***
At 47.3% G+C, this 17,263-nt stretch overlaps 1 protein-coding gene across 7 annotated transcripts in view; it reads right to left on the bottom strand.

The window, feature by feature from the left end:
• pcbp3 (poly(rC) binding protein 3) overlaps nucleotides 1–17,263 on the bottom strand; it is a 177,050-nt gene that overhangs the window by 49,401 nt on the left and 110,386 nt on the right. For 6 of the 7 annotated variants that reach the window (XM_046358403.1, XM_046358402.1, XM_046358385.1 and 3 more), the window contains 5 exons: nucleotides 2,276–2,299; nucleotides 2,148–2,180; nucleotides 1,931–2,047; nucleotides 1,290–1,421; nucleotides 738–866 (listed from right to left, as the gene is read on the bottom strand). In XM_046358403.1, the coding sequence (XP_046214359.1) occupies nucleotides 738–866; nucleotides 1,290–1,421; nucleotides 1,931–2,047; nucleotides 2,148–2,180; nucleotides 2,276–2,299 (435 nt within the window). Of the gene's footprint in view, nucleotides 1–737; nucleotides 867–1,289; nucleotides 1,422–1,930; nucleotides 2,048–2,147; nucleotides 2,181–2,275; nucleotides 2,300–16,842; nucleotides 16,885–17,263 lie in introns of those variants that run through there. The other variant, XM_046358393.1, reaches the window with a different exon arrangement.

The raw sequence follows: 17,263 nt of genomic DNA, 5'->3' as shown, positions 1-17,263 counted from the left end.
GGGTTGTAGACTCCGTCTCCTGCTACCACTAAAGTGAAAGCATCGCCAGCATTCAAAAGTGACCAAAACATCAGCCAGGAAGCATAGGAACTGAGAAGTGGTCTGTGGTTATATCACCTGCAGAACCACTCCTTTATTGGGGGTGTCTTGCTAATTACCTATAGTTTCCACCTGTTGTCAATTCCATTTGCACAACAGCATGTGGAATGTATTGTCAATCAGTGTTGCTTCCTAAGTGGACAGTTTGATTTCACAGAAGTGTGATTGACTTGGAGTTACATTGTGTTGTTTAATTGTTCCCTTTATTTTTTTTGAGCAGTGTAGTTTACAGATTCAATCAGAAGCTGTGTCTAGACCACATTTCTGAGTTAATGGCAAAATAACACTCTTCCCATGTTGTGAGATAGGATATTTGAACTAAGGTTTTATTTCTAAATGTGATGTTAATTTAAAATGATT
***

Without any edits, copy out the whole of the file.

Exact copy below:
At 47.3% G+C, this 17,263-nt stretch overlaps 1 protein-coding gene across 7 annotated transcripts in view; it reads right to left on the bottom strand.

The window, feature by feature from the left end:
• pcbp3 (poly(rC) binding protein 3) overlaps nucleotides 1–17,263 on the bottom strand; it is a 177,050-nt gene that overhangs the window by 49,401 nt on the left and 110,386 nt on the right. For 6 of the 7 annotated variants that reach the window (XM_046358403.1, XM_046358402.1, XM_046358385.1 and 3 more), the window contains 5 exons: nucleotides 2,276–2,299; nucleotides 2,148–2,180; nucleotides 1,931–2,047; nucleotides 1,290–1,421; nucleotides 738–866 (listed from right to left, as the gene is read on the bottom strand). In XM_046358403.1, the coding sequence (XP_046214359.1) occupies nucleotides 738–866; nucleotides 1,290–1,421; nucleotides 1,931–2,047; nucleotides 2,148–2,180; nucleotides 2,276–2,299 (435 nt within the window). Of the gene's footprint in view, nucleotides 1–737; nucleotides 867–1,289; nucleotides 1,422–1,930; nucleotides 2,048–2,147; nucleotides 2,181–2,275; nucleotides 2,300–16,842; nucleotides 16,885–17,263 lie in introns of those variants that run through there. The other variant, XM_046358393.1, reaches the window with a different exon arrangement.

The raw sequence follows: 17,263 nt of genomic DNA, 5'->3' as shown, positions 1-17,263 counted from the left end.
GGGTTGTAGACTCCGTCTCCTGCTACCACTAAAGTGAAAGCATCGCCAGCATTCAAAAGTGACCAAAACATCAGCCAGGAAGCATAGGAACTGAGAAGTGGTCTGTGGTTATATCACCTGCAGAACCACTCCTTTATTGGGGGTGTCTTGCTAATTACCTATAGTTTCCACCTGTTGTCAATTCCATTTGCACAACAGCATGTGGAATGTATTGTCAATCAGTGTTGCTTCCTAAGTGGACAGTTTGATTTCACAGAAGTGTGATTGACTTGGAGTTACATTGTGTTGTTTAATTGTTCCCTTTATTTTTTTTGAGCAGTGTAGTTTACAGATTCAATCAGAAGCTGTGTCTAGACCACATTTCTGAGTTAATGGCAAAATAACACTCTTCCCATGTTGTGAGATAGGATATTTGAACTAAGGTTTTATTTCTAAATGTGATGTTAATTTAAAATGATT